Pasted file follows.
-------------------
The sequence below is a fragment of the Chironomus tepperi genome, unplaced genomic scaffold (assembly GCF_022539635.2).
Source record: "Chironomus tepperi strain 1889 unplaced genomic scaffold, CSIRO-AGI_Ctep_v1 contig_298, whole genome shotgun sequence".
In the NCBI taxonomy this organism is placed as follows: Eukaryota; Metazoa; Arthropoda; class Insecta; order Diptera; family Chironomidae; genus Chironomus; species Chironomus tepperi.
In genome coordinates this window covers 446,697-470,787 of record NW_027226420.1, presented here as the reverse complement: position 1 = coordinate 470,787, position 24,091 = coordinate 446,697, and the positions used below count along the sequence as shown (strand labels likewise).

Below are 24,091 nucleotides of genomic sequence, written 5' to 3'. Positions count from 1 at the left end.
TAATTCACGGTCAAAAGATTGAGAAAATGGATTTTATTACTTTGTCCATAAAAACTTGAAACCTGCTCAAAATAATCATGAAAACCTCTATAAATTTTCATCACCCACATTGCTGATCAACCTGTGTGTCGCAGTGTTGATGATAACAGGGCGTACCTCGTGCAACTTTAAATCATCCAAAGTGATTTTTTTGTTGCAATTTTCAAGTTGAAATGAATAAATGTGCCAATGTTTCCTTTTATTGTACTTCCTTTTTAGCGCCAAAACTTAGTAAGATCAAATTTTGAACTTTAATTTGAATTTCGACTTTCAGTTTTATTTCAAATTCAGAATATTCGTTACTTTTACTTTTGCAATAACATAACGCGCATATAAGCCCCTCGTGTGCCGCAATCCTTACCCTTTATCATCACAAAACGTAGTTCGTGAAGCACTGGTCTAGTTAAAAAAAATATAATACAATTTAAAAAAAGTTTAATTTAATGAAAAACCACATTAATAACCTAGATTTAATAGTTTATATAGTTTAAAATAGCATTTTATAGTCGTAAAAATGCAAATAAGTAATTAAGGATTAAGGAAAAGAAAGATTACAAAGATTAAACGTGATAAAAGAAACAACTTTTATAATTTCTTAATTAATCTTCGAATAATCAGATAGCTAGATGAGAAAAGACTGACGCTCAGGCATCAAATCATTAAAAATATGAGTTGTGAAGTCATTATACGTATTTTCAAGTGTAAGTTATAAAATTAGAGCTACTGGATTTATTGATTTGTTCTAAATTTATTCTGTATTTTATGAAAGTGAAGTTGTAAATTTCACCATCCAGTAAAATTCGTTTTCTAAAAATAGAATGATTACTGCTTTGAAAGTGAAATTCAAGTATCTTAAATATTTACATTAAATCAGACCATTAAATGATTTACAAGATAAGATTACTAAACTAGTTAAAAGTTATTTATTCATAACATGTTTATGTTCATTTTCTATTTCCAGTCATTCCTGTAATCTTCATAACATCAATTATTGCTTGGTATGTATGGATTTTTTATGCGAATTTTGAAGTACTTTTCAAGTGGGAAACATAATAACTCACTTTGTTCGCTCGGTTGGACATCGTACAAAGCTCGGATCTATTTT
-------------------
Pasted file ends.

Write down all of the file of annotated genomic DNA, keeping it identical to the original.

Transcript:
The sequence below is a fragment of the Chironomus tepperi genome, unplaced genomic scaffold (assembly GCF_022539635.2).
Source record: "Chironomus tepperi strain 1889 unplaced genomic scaffold, CSIRO-AGI_Ctep_v1 contig_298, whole genome shotgun sequence".
In the NCBI taxonomy this organism is placed as follows: Eukaryota; Metazoa; Arthropoda; class Insecta; order Diptera; family Chironomidae; genus Chironomus; species Chironomus tepperi.
In genome coordinates this window covers 446,697-470,787 of record NW_027226420.1, presented here as the reverse complement: position 1 = coordinate 470,787, position 24,091 = coordinate 446,697, and the positions used below count along the sequence as shown (strand labels likewise).

Below are 24,091 nucleotides of genomic sequence, written 5' to 3'. Positions count from 1 at the left end.
TAATTCACGGTCAAAAGATTGAGAAAATGGATTTTATTACTTTGTCCATAAAAACTTGAAACCTGCTCAAAATAATCATGAAAACCTCTATAAATTTTCATCACCCACATTGCTGATCAACCTGTGTGTCGCAGTGTTGATGATAACAGGGCGTACCTCGTGCAACTTTAAATCATCCAAAGTGATTTTTTTGTTGCAATTTTCAAGTTGAAATGAATAAATGTGCCAATGTTTCCTTTTATTGTACTTCCTTTTTAGCGCCAAAACTTAGTAAGATCAAATTTTGAACTTTAATTTGAATTTCGACTTTCAGTTTTATTTCAAATTCAGAATATTCGTTACTTTTACTTTTGCAATAACATAACGCGCATATAAGCCCCTCGTGTGCCGCAATCCTTACCCTTTATCATCACAAAACGTAGTTCGTGAAGCACTGGTCTAGTTAAAAAAAATATAATACAATTTAAAAAAAGTTTAATTTAATGAAAAACCACATTAATAACCTAGATTTAATAGTTTATATAGTTTAAAATAGCATTTTATAGTCGTAAAAATGCAAATAAGTAATTAAGGATTAAGGAAAAGAAAGATTACAAAGATTAAACGTGATAAAAGAAACAACTTTTATAATTTCTTAATTAATCTTCGAATAATCAGATAGCTAGATGAGAAAAGACTGACGCTCAGGCATCAAATCATTAAAAATATGAGTTGTGAAGTCATTATACGTATTTTCAAGTGTAAGTTATAAAATTAGAGCTACTGGATTTATTGATTTGTTCTAAATTTATTCTGTATTTTATGAAAGTGAAGTTGTAAATTTCACCATCCAGTAAAATTCGTTTTCTAAAAATAGAATGATTACTGCTTTGAAAGTGAAATTCAAGTATCTTAAATATTTACATTAAATCAGACCATTAAATGATTTACAAGATAAGATTACTAAACTAGTTAAAAGTTATTTATTCATAACATGTTTATGTTCATTTTCTATTTCCAGTCATTCCTGTAATCTTCATAACATCAATTATTGCTTGGTATGTATGGATTTTTTATGCGAATTTTGAAGTACTTTTCAAGTGGGAAACATAATAACTCACTTTGTTCGCTCGGTTGGACATCGTACAAAGCTCGGATCTATTTT